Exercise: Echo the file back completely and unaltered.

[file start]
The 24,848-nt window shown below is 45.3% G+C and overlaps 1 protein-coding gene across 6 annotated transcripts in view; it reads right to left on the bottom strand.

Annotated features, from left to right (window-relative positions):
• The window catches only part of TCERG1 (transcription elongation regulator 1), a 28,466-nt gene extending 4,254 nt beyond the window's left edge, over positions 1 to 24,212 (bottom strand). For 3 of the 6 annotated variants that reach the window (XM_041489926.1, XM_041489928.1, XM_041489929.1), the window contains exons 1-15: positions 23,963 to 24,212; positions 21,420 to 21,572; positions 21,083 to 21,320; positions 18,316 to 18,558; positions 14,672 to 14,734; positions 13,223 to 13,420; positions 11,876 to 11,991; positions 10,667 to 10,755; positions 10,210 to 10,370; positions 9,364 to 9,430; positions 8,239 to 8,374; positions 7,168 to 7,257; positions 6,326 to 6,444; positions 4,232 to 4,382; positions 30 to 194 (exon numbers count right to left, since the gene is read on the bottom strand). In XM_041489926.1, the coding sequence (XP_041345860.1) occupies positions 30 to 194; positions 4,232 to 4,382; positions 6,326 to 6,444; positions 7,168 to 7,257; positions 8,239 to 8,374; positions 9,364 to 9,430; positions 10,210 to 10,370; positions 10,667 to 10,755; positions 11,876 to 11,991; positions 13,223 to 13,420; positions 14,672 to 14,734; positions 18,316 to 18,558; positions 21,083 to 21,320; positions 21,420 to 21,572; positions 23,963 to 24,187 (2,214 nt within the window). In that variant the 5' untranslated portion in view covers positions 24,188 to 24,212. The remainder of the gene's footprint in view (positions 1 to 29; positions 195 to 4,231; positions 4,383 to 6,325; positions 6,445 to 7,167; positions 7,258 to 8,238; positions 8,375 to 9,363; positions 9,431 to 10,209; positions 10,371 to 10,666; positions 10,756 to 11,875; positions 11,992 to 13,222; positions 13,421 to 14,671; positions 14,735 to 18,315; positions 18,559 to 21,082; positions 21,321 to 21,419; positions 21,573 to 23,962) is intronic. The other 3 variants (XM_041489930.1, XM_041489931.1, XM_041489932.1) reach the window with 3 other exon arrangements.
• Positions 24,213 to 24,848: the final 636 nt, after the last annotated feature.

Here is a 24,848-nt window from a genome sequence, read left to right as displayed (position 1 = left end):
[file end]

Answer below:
The 24,848-nt window shown below is 45.3% G+C and overlaps 1 protein-coding gene across 6 annotated transcripts in view; it reads right to left on the bottom strand.

Annotated features, from left to right (window-relative positions):
• The window catches only part of TCERG1 (transcription elongation regulator 1), a 28,466-nt gene extending 4,254 nt beyond the window's left edge, over positions 1 to 24,212 (bottom strand). For 3 of the 6 annotated variants that reach the window (XM_041489926.1, XM_041489928.1, XM_041489929.1), the window contains exons 1-15: positions 23,963 to 24,212; positions 21,420 to 21,572; positions 21,083 to 21,320; positions 18,316 to 18,558; positions 14,672 to 14,734; positions 13,223 to 13,420; positions 11,876 to 11,991; positions 10,667 to 10,755; positions 10,210 to 10,370; positions 9,364 to 9,430; positions 8,239 to 8,374; positions 7,168 to 7,257; positions 6,326 to 6,444; positions 4,232 to 4,382; positions 30 to 194 (exon numbers count right to left, since the gene is read on the bottom strand). In XM_041489926.1, the coding sequence (XP_041345860.1) occupies positions 30 to 194; positions 4,232 to 4,382; positions 6,326 to 6,444; positions 7,168 to 7,257; positions 8,239 to 8,374; positions 9,364 to 9,430; positions 10,210 to 10,370; positions 10,667 to 10,755; positions 11,876 to 11,991; positions 13,223 to 13,420; positions 14,672 to 14,734; positions 18,316 to 18,558; positions 21,083 to 21,320; positions 21,420 to 21,572; positions 23,963 to 24,187 (2,214 nt within the window). In that variant the 5' untranslated portion in view covers positions 24,188 to 24,212. The remainder of the gene's footprint in view (positions 1 to 29; positions 195 to 4,231; positions 4,383 to 6,325; positions 6,445 to 7,167; positions 7,258 to 8,238; positions 8,375 to 9,363; positions 9,431 to 10,209; positions 10,371 to 10,666; positions 10,756 to 11,875; positions 11,992 to 13,222; positions 13,421 to 14,671; positions 14,735 to 18,315; positions 18,559 to 21,082; positions 21,321 to 21,419; positions 21,573 to 23,962) is intronic. The other 3 variants (XM_041489930.1, XM_041489931.1, XM_041489932.1) reach the window with 3 other exon arrangements.
• Positions 24,213 to 24,848: the final 636 nt, after the last annotated feature.

Here is a 24,848-nt window from a genome sequence, read left to right as displayed (position 1 = left end):